We’d also like to announce a new look for the Queen’s Bench Practice Manual and Checklists in the Members Section. This update is more user-friendly, allowing you to easily find tips and tricks in several popular areas of law. Written and revised by local experts in each area of law, these resources will help new lawyers get a handle on unfamiliar procedures, or help practiced lawyers explore a new area of law with confidence. If you think we are missing anything, please let us know. Or better yet, volunteer your time to write new materials or review existing documents!

And if that wasn’t enough, we sent out our second release of the Queen’s Bench Rules of Saskatchewan: Annotated to finish off the year with a bang! Shipping is underway and subscribers will be receiving their loose-leafs shortly.

One last thing! Something new is coming in 2016: A fresh face for our Benchers’ Digest quarterly newsletter! Keep your eyes peeled…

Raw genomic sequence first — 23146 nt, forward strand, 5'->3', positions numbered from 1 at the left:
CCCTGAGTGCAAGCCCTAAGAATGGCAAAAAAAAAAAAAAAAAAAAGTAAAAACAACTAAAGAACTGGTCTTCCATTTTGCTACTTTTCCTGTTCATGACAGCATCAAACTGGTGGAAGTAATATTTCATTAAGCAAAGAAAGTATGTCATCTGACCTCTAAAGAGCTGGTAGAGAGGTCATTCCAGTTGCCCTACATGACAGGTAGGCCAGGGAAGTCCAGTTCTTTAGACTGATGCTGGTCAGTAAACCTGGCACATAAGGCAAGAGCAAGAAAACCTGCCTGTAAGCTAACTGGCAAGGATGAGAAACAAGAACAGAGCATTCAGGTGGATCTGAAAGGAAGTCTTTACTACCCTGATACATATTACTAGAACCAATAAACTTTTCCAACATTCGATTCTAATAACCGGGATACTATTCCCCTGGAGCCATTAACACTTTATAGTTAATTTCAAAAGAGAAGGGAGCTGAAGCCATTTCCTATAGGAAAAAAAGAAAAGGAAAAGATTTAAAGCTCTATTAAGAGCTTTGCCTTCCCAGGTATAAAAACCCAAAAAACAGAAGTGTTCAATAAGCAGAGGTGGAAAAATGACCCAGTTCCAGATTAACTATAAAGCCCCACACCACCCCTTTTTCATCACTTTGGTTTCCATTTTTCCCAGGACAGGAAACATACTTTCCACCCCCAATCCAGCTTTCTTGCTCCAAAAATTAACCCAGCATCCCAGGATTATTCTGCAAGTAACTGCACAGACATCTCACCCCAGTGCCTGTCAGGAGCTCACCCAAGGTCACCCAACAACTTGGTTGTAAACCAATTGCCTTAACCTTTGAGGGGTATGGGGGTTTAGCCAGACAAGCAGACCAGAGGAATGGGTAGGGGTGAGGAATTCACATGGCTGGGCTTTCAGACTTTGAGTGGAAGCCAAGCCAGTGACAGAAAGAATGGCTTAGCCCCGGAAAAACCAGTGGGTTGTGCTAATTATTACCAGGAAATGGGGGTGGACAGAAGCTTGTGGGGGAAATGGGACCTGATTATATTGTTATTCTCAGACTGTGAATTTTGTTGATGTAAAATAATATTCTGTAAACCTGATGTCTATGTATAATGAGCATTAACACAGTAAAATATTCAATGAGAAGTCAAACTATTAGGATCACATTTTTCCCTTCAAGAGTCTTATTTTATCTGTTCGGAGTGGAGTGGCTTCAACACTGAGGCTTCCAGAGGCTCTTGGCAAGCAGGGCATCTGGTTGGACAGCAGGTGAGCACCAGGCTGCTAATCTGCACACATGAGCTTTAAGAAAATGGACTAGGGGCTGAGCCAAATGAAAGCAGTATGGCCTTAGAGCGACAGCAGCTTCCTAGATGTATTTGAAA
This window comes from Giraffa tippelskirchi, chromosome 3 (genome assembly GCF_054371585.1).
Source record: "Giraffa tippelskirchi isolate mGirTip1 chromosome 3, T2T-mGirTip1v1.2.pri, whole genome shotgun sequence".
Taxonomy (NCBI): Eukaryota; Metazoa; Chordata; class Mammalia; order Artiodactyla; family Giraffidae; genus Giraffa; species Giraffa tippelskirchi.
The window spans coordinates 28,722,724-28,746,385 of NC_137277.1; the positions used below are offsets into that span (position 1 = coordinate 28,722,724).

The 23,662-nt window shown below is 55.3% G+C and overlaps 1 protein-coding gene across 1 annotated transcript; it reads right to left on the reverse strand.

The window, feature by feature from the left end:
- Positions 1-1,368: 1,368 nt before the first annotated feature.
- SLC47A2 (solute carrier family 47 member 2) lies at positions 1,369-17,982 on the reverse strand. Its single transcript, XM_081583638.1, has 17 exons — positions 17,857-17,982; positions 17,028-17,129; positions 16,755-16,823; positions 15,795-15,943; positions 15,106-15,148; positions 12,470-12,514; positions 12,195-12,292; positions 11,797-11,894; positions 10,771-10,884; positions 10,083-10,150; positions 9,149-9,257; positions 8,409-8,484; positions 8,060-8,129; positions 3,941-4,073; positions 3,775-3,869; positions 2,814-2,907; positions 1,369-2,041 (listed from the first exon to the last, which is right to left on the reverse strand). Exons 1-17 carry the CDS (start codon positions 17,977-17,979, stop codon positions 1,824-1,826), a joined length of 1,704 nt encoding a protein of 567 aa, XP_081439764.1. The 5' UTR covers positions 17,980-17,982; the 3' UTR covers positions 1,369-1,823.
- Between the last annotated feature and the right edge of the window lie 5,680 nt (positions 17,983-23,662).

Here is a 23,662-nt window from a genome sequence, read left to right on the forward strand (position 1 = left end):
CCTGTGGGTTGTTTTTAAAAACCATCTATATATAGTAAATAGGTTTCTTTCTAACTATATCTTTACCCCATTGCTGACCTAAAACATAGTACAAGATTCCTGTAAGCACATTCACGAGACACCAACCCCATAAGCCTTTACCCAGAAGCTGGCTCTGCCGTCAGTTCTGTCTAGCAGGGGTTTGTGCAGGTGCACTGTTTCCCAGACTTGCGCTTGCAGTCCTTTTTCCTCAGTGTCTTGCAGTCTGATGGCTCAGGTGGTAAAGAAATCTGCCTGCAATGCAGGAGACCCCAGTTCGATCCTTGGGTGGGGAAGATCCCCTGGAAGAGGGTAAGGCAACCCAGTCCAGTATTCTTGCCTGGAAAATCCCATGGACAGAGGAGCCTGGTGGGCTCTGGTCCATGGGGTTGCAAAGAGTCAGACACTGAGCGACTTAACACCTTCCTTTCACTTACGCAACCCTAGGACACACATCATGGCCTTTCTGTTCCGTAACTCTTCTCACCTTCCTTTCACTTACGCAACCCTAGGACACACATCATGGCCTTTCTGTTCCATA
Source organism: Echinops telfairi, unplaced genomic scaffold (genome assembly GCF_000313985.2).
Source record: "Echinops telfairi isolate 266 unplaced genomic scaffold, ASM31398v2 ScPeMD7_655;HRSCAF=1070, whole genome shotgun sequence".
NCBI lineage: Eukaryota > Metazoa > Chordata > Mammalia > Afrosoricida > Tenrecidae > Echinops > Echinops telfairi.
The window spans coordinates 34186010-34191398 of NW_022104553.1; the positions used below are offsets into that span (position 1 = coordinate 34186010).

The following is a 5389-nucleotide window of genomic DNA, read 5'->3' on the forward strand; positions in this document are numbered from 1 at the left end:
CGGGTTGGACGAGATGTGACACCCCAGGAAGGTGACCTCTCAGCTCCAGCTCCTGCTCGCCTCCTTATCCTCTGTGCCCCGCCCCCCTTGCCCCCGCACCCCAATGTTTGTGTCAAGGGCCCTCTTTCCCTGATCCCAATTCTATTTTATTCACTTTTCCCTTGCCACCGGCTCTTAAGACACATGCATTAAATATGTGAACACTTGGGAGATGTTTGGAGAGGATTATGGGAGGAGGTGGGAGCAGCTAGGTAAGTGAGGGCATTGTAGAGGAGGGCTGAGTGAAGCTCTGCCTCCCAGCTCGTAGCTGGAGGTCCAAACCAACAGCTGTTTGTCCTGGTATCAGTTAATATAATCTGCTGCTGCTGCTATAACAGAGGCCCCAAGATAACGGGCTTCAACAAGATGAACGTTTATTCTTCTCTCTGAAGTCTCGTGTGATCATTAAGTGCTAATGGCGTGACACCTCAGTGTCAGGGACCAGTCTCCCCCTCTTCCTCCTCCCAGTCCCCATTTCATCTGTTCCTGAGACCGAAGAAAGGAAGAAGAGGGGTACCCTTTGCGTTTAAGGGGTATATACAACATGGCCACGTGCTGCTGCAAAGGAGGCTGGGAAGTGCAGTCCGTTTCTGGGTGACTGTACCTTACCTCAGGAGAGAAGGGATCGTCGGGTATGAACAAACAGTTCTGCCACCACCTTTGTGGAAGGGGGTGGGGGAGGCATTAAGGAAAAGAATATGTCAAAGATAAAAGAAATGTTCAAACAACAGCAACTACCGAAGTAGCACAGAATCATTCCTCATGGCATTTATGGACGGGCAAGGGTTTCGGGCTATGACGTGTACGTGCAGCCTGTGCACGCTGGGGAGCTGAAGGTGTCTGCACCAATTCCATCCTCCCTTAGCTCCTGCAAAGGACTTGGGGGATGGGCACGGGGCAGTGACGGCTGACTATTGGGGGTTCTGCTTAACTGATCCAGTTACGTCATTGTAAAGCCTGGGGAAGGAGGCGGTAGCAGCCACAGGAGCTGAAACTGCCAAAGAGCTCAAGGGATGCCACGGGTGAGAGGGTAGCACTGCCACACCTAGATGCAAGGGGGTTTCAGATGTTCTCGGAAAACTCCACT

New Solo/Small Firm Start-Up Kit

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By Valerie A. Payne, Complaints Counsel
Law Society of Saskatchewan

The Law Society has posted a “NEW SOLO/SMALL FIRM START-UP KIT” (member password required) on the website.   Law Society Practice Advisors are assigned to meet with each “New Solo Practitioner” and each “New Small Firm” (generally 3 lawyers or fewer).  The Practice Advisors review the Law Office and Practice Management systems that the members have in place and attempt to provide assistance and recommendations which will assist the members in developing an efficient and low-risk practice.  These meetings generally occur after a period of time has passed, to allow the “New Solo/Small Firm” to establish themselves somewhat, and so that the Practice Advisors have something substantive to review.  However, the Practice Advisors have noted that  a “New Solo Starter Kit” could be of great benefit, as members can review relevant, helpful and instructive materials which will hopefully assist them to get started off “on the right foot” and be prepared for the Practice Advisor visit.  These materials, which can also be found in various locations throughout the website, may also be of assistance to Not-So-New Practitioners, looking to confirm or shore-up their current practices.  The consolidated materials and a list of recommended recorded versions of CPD sessions of particular relevance for “New Solo/Small Firms” can be found in the Practice Resources section of the website.